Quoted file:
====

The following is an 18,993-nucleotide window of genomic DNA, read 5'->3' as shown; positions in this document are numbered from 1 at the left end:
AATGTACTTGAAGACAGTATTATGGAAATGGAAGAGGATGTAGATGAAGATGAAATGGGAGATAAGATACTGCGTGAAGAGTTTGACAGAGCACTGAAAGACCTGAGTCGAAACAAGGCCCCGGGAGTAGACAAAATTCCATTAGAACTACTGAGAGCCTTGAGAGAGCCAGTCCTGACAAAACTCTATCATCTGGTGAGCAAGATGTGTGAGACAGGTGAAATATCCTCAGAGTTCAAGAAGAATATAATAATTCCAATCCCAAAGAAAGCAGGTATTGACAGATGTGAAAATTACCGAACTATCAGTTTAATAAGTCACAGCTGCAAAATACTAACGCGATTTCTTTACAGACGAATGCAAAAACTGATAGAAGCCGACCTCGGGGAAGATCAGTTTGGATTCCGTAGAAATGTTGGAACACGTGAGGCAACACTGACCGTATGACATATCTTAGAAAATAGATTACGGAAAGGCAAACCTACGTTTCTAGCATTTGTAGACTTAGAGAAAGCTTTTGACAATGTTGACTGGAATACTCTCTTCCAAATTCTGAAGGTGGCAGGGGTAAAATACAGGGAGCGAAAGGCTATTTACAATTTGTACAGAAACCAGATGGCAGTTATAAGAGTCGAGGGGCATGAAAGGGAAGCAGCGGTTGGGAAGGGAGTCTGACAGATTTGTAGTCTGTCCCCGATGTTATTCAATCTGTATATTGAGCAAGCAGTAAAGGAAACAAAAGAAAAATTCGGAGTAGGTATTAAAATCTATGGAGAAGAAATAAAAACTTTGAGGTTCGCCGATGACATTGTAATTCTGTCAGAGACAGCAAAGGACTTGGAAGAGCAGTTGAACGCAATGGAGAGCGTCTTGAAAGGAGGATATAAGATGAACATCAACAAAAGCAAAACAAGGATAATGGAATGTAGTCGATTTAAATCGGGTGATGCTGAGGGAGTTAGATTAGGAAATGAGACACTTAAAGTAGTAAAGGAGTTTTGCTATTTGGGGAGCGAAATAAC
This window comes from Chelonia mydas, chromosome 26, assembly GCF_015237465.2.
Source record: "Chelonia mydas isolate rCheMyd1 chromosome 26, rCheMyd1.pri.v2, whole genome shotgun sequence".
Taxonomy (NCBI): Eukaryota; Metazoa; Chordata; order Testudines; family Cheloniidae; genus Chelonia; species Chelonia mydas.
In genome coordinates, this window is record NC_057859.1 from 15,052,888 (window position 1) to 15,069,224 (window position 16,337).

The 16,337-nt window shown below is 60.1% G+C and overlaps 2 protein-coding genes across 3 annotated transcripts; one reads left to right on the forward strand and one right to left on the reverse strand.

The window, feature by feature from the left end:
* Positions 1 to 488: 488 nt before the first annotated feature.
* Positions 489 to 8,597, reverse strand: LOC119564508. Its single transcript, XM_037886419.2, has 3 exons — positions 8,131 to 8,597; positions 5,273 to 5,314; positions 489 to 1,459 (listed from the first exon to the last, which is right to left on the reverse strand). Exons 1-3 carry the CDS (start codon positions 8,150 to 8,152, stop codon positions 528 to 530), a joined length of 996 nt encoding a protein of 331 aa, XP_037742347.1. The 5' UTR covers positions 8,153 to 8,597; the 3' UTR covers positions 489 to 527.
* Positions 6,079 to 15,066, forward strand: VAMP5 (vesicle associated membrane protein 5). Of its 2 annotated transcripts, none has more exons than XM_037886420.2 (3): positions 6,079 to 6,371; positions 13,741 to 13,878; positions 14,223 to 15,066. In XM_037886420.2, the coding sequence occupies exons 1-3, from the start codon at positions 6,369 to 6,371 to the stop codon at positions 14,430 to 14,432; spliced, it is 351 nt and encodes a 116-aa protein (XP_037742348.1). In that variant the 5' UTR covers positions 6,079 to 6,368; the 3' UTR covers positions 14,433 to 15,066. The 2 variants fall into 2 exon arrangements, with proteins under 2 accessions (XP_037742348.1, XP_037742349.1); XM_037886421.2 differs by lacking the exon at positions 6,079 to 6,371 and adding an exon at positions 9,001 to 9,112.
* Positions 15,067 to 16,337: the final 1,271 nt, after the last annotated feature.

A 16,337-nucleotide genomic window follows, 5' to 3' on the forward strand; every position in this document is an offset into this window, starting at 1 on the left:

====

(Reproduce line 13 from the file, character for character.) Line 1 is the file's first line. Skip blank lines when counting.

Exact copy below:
A 16,337-nucleotide genomic window follows, 5' to 3' on the forward strand; every position in this document is an offset into this window, starting at 1 on the left: